Inflation in the eurozone peaked at 10.6 per cent last October and has been slowly decreasing since then, Xinhua news agency reported.
Energy prices remain the main driver of the eurozone’s annual inflation rate, with a 17.2 per cent increase compared to January 2022 (25.5 per cent in December 2022), followed by prices of food, alcohol and tobacco with a year-on-year increase of 14.1 per cent in January (13.8 per cent in December 2022).
“The drop from 9.2 to 8.5 per cent is faster than expected,” Bert Colijn, senior economist for the eurozone at ING, said. Food inflation remains stable at 14.1 per cent, but energy drives the rate down at the start of the year. The drop from 25.5 to 17.2 per cent reflects lower market prices and significant negative base effects, he added.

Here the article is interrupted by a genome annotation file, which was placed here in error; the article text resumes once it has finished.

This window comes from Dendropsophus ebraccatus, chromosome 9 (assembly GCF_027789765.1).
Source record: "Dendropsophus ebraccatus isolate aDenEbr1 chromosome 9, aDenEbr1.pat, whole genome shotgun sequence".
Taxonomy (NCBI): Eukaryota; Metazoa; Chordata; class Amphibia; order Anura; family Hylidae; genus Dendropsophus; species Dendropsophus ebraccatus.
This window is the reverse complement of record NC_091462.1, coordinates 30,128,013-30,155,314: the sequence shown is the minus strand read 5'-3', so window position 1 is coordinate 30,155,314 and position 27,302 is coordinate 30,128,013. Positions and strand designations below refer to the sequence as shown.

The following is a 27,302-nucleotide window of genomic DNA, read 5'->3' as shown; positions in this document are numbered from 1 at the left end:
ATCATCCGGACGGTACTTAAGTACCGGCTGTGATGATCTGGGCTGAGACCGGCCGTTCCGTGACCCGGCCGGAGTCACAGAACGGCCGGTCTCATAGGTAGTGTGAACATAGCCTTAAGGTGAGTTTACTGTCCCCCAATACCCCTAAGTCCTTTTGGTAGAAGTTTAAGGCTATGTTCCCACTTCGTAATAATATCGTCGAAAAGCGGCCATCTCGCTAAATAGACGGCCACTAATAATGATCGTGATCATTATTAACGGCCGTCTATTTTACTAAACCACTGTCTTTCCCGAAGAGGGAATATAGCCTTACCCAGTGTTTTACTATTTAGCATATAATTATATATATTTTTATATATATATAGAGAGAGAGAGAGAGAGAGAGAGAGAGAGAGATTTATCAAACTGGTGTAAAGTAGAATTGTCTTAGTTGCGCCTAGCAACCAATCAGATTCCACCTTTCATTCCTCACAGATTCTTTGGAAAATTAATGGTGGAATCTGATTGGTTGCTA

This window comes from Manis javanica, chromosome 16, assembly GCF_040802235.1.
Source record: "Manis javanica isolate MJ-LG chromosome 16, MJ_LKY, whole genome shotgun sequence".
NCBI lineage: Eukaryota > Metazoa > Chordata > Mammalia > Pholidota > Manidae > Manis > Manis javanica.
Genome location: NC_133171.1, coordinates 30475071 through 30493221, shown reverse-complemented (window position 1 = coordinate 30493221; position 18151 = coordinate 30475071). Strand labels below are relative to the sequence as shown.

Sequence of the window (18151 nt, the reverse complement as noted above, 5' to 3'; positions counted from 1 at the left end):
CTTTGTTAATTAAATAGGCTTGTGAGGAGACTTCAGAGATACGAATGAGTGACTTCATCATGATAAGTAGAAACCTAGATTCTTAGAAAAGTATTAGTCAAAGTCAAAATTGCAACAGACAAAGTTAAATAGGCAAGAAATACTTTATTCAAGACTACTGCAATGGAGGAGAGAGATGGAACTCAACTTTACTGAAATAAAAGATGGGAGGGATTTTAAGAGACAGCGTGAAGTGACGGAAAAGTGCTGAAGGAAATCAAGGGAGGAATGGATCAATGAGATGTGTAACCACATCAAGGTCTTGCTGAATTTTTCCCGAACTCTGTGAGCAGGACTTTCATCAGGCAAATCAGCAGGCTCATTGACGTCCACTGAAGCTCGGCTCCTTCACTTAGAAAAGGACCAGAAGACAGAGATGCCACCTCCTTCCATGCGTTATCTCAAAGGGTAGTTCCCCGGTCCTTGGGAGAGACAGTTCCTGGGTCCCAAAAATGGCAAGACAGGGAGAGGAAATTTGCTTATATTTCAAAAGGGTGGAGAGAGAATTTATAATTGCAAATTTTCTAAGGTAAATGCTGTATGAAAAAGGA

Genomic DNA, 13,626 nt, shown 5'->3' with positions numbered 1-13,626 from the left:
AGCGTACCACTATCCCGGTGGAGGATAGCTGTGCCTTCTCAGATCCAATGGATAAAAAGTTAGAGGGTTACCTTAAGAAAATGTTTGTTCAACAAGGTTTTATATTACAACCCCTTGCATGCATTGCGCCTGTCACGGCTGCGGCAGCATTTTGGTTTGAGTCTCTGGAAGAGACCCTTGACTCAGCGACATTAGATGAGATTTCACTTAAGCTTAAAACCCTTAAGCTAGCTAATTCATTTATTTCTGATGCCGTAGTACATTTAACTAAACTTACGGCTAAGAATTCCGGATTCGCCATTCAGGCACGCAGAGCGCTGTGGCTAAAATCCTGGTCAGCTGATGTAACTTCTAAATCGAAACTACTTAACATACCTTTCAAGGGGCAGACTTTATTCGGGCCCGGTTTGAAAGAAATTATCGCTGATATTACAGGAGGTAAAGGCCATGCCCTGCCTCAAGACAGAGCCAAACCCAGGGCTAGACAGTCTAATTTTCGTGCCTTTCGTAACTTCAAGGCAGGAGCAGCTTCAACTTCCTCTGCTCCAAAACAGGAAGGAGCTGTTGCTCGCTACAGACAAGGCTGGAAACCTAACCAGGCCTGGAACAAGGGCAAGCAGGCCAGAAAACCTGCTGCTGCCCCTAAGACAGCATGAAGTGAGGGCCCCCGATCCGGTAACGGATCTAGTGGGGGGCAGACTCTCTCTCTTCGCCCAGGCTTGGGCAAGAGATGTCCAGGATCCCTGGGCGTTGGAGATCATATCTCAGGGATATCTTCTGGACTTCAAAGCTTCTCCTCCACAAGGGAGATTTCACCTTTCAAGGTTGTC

The year-on-year increase in energy prices peaked last October at 41.5 per cent. Since then, energy prices have been decreasing.
Price ceilings for energy had an effect, according to Colijn, who expects energy prices to decline further.
“In recent days, both the Brent oil price in euros and natural gas market prices have declined year-on-year, which will put more downward pressure on consumer prices in the coming months.”
The Baltic countries projected the highest inflation rates for January: 21.6 per cent for Latvia, 18.8 per cent for Estonia, and 18.4 per cent for Lithuania.
The countries with the lowest annual inflation rate include Spain and Luxembourg, both with 5.8 per cent, as well as France with 7 per cent.
However, data for Germany for January 2023 were not available in time for publication by Eurostat due to technical data processing issues, Colijn noted.